An Evaluation of a Program for Intentional Learning: A Hybrid Approach to Fostering Learner Autonomy
AuthorWilliams, Veronika A.
support for ESL learners
Second Language Acquisition & Teaching
autonomous learning program
MetadataShow full item record
PublisherThe University of Arizona.
RightsCopyright © is held by the author. Digital access to this material is made possible by the University Libraries, University of Arizona. Further transmission, reproduction or presentation (such as public display or performance) of protected items is prohibited except with permission of the author.
EmbargoRelease after 15-May-2017
AbstractThe concept of learner autonomy (LA) in second/foreign language education has been the central focus for many researchers (Benson, 2007, 2011, 2013; Holec, 1981; Gu & Nguyen, 2013; Little, 2007, 2009 and others) and has become a part of mainstream practice of language education in some educational contexts; however, there is still a high interest in researching language learner autonomy and ways to foster it. Partially, this renewed interest is due to advances in technology and pedagogy such as self-access centers, distance learning, blended learning and Computer Assisted Language Learning (CALL) in general and changes in educational policies (Benson 2011, 2013). Modern language learners are exposed to various choices in their language education such as numerous learning modes and a variety of language learning resources. However, this change means that learners must be capable of making informed decisions about their language education and taking some control over it in order to become successful and maximize their learning experience. There are examples of autonomous learning programs which place autonomy at the center, worldwide. Recently, the Center of English as a Second Language (CESL) at the University of Arizona (UA) created and implemented a new educational practice, Program for Intentional Learning (PIL). The goal of this program is to foster LA as well as equip CESL students with knowledge, skills, tools, and resources to be successful in both language learning and their future American college education. PIL is a hybrid program in terms of combining different approaches to fostering LA: resource-based, technology-based, curriculum-based, learner-based, and teacher-based (Benson, 2011).Responding to Benson's (2011) and Nguyen's (2012) call for more rigor in research on LA and educational interventions to promote LA, this dissertation follows the guidelines proposed by Nguyen (2012): a) having a clear operationalized definition of LA, (b) implementing both quantitative and qualitative research methods, and (c) piloting and validating tools. This dissertation examines the effectiveness of the PIL program in terms of its capacity to foster LA and to help CESL students to become more successful in learning English. The evaluation of the program was conducted as a multiple-case study of four participants with a mixed-method research design. The present study draws upon a main survey which measures a degree of LA as pre- and post-test, interviews with case study participants and their instructors, learning diary, and action plan comparison. Even though the comparison of pre- and post-survey scores revealed that only two case study participants had a significant change towards greater LA, all four participants reported changes in their learning behaviors. These changes point to a higher degree of LA, and all participants shared a positive overall evaluation of the PIL workshops. The study suggests that this type of educational intervention to promote LA can be effective, especially in developing metacognitive knowledge and skills, increasing participants' motivation and changing their attitude towards language learning and their teachers.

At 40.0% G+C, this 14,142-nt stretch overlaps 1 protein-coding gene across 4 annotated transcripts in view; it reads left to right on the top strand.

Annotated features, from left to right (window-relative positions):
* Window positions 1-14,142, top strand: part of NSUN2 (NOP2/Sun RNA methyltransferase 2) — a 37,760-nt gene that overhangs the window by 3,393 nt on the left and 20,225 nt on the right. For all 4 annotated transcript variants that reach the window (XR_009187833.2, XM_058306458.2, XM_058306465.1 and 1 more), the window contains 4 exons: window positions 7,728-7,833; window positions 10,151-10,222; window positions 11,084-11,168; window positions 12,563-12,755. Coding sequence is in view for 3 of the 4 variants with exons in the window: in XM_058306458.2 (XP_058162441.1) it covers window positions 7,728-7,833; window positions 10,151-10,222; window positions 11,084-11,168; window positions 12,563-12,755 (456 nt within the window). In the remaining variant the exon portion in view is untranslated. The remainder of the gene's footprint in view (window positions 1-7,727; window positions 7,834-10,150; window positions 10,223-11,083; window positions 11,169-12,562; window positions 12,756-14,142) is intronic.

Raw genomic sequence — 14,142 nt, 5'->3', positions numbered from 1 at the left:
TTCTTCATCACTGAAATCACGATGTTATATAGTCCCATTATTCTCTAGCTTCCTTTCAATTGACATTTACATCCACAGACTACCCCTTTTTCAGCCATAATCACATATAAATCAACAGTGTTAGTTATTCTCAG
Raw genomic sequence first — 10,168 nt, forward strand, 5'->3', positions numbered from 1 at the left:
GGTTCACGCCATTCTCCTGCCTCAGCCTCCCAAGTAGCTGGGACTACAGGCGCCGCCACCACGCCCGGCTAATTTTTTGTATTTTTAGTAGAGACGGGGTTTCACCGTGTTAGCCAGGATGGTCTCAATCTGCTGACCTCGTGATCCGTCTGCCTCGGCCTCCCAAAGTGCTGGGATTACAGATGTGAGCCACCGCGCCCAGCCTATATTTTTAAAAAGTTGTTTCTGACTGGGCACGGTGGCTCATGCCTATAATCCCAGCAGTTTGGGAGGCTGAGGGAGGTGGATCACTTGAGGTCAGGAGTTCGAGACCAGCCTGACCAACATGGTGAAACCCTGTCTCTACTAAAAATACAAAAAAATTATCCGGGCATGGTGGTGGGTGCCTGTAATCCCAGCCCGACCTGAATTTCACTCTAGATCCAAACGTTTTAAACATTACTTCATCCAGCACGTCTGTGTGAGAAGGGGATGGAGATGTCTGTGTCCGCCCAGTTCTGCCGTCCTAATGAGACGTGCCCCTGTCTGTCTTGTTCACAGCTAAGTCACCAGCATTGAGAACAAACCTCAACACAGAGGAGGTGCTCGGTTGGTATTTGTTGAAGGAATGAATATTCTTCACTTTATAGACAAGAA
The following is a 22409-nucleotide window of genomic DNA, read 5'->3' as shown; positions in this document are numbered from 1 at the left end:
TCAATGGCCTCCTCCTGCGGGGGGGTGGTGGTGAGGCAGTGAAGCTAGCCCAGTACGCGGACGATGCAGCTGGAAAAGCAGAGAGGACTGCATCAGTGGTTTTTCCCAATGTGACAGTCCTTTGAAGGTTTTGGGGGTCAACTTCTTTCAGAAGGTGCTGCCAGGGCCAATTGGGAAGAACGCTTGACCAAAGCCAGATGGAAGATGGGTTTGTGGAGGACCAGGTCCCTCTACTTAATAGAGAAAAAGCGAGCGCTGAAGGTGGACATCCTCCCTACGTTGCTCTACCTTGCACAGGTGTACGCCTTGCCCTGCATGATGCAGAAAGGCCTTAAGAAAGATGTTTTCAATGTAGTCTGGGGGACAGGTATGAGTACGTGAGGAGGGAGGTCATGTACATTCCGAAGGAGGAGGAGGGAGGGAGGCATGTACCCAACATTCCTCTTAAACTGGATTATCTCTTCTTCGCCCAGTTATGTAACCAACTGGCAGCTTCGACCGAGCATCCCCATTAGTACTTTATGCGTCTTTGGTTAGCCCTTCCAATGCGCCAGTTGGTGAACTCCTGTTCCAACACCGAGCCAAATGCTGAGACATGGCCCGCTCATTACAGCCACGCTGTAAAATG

Degree ProgramGraduate College
Second Language Acquisition & Teaching